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Peggy Gallant enters N.S. Sport Hall of Fame

St. F.X. sport legend Peggy Gallant being interviewed by Nova Scotia Sport Hall of Fame President and CEO Bruce Rainnie during the induction ceremony Nov. 2 in Halifax. Nick Pearce
St. F.X. sport legend Peggy Gallant being interviewed by Nova Scotia Sport Hall of Fame President and CEO Bruce Rainnie during the induction ceremony Nov. 2 in Halifax. Nick Pearce - Contributed

St. F.X. sports icon celebrated during Nov. 2 ceremony in Halifax

HALIFAX, N.S. - Trailblazer.

That was the word which came up most often as St. F.X. sport icon Peggy Gallant was inducted into the Nova Scotia Sport Hall of Fame, as a ‘builder,’ during a ceremony, Nov. 2, at the new Halifax Convention Centre.

Driven, resourceful, communicator, inspirational and character were other words used during the video presentation as well as when hall President and CEO Bruce Rainnie interviewed Gallant, as she accepted her induction plaque.

   Gallant’s trailblazing and resourcefulness came up in Rainnie’s first question, as he asked Gallant about her requesting from then St. F.X. athletic director, Father George Kehoe, the money from pop machines to start a women’s soccer team on campus.

“That’s true … and I had to fight Packy McFarland for it; he wanted it for the men’s basketball team,” Gallant said, referencing her former colleague, another St. F.X. sports’ icon.

Rainnie delved further into the subject of Gallant starting programs from scratch and her love of coaching.

“I loved sports as a youth; we didn’t have the accolades, the teams, the travel we have nowadays, but there was always something about it I liked,” Gallant said, prefacing her answer.

“But there weren’t a lot of opportunities for women, especially young women. I asked ‘why? I’m going to do something about that.’

“I drove a lot of people crazy, made a few enemies along the way … some still talk to me,” Gallant said, demonstrating her trademark sense-of-humour.

“Maybe some people in this room,” Rainnie quipped.

“Probably,” Gallant answered back, their quick banter informing and entertaining the large audience on-hand.

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In getting back to her love of coaching, Gallant noted a lot of it was just meeting and getting to know the people involved.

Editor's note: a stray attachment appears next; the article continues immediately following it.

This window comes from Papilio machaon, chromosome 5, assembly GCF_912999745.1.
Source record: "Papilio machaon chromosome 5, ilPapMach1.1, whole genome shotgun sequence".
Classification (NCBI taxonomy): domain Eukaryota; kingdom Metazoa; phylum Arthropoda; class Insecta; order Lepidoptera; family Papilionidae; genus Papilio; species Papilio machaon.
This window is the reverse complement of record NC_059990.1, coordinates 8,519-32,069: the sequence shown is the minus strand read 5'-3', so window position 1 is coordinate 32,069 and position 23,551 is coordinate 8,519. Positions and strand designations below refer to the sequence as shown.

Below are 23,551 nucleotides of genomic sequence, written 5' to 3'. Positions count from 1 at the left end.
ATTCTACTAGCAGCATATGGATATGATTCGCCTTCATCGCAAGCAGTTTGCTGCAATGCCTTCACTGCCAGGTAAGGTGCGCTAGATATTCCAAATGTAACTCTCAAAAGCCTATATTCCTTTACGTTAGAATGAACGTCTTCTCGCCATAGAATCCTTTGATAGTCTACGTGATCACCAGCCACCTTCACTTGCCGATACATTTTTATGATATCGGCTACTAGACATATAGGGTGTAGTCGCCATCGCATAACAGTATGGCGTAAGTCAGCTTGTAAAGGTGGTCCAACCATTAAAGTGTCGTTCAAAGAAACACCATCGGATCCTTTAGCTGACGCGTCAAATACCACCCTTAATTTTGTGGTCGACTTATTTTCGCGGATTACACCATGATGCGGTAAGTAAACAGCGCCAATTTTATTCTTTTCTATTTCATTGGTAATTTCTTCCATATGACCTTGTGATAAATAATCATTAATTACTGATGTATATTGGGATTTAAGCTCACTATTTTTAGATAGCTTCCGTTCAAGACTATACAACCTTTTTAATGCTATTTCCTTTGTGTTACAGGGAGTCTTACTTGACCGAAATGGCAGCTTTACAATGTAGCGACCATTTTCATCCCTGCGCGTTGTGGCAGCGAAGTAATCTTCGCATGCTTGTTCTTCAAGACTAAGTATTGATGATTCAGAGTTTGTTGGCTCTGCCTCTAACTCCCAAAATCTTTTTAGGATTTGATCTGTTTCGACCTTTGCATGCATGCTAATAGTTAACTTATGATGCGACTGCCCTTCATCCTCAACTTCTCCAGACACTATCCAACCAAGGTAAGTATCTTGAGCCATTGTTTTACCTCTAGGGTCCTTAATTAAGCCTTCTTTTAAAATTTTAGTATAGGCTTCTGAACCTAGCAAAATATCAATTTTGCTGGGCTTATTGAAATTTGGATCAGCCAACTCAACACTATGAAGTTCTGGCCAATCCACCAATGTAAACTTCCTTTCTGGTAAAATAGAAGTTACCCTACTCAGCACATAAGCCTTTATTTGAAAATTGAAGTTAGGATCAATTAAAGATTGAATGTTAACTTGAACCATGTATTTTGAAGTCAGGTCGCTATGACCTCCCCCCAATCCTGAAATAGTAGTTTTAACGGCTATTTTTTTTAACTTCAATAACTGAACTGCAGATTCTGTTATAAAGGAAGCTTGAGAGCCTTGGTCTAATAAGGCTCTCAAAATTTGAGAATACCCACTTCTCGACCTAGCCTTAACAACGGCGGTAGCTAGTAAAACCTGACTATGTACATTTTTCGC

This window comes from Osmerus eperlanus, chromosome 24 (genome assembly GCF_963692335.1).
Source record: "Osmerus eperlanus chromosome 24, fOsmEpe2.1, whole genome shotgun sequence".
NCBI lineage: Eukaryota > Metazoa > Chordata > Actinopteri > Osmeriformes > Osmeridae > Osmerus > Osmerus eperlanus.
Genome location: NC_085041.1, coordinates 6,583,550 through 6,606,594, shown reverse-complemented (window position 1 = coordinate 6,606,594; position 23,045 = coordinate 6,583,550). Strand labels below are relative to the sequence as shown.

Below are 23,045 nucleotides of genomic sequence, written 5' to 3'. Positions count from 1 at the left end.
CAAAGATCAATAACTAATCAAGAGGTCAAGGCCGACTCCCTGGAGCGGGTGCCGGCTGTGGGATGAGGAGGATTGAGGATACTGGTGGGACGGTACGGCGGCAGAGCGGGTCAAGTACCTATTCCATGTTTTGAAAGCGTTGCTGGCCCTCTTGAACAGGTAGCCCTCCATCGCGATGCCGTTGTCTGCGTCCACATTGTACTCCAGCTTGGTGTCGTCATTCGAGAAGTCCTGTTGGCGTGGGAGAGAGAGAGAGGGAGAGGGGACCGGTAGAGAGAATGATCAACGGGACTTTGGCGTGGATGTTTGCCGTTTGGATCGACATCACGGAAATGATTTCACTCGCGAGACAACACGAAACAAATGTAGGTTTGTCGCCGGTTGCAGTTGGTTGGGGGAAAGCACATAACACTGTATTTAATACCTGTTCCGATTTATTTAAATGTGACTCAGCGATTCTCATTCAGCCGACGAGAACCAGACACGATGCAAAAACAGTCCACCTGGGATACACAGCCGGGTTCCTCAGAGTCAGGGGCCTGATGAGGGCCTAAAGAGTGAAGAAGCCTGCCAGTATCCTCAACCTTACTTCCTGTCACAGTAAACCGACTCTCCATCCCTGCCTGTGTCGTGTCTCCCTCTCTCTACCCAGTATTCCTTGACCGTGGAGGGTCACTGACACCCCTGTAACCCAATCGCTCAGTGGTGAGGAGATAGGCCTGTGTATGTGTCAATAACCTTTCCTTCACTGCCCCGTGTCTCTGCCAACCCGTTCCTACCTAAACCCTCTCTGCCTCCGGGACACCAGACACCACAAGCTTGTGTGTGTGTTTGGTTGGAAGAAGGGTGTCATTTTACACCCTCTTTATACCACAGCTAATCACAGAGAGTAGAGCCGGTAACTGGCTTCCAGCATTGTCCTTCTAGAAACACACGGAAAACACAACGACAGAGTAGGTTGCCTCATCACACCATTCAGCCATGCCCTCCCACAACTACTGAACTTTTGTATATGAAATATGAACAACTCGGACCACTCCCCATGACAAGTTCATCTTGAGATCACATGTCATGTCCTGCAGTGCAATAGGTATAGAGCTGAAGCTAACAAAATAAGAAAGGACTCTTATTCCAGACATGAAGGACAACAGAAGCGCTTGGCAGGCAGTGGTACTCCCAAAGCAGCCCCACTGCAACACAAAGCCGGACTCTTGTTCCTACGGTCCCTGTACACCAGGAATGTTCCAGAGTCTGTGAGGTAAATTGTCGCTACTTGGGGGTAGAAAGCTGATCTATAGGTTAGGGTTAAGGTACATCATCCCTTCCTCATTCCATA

“The students, the kids, the athletes and the parents … when I first started coaching I coached little ones and, gradually, I started to coach older and older athletes,” she said. “So all of the people I met along the way; just the social part of it, that’s why people call me a ‘character,’ I always had a lot of fun.”

Speaking with the Casket immediately after the ceremony, Gallant described the event as “lovely.”

“It’s such a treat to be here with all my friends and family,” she said.

She talked about her connection with St. F.X. which started as a student (1969 grad, physical education degree) and continued for five decades; with her first job being director of athletics at Mount St. Bernard while also taking on the tasks of director of intramurals, field hockey coach and teacher of elementary school education.

“I grew up at St. F.X., St. F.X. looked after me,” she said.

“I would never have been able to do all the things I did as a volunteer or as a coach, or even as a parent, without St. F.X. They looked after me; they were welcoming from the time I set foot on that campus until I retired. I loved me job and I love St. F.X.”

Peggy Gallant receiving her Nova Scotia Sport Hall of Fame induction plaque from St. F.X. President Kent MacDonald. Nick Pearce
Peggy Gallant receiving her Nova Scotia Sport Hall of Fame induction plaque from St. F.X. President Kent MacDonald. Nick Pearce

During the final group photo of inductees on the evening, Gallant happened to be surrounded by members of the 1978 St. Mary’s Huskies men’s basketball team – the CIAU (now U Sports) national champions. She chuckled as it was pointed out.

“I know,” she said, about the photo set-up, “and I knew they had defeated Steve [Konchalski and the X-Men basketball team] because I was at that 1978 game,” she said.

Famed Huskie coach Brian Heaney talked a lot about the national final versus Acadia, at a sold-out Metro Centre (now Scotiabank Centre), while also mentioning the “very good” X-Men team which the Huskies had to go through as well.

“He did; a nice shout out to St. F.X. and Steve,” Gallant said regarding Heaney’s gracious words. 

“And that is what sport is all about … you can’t do it without your opponents. 

“Your whole job is about friends and colleagues and athletes, everybody. And it’s about remembering – the good times, the bad times – that is what sport is about. You can learn life through sport and I loved it since I was a little girl … and I’m going to love it forever.”

       

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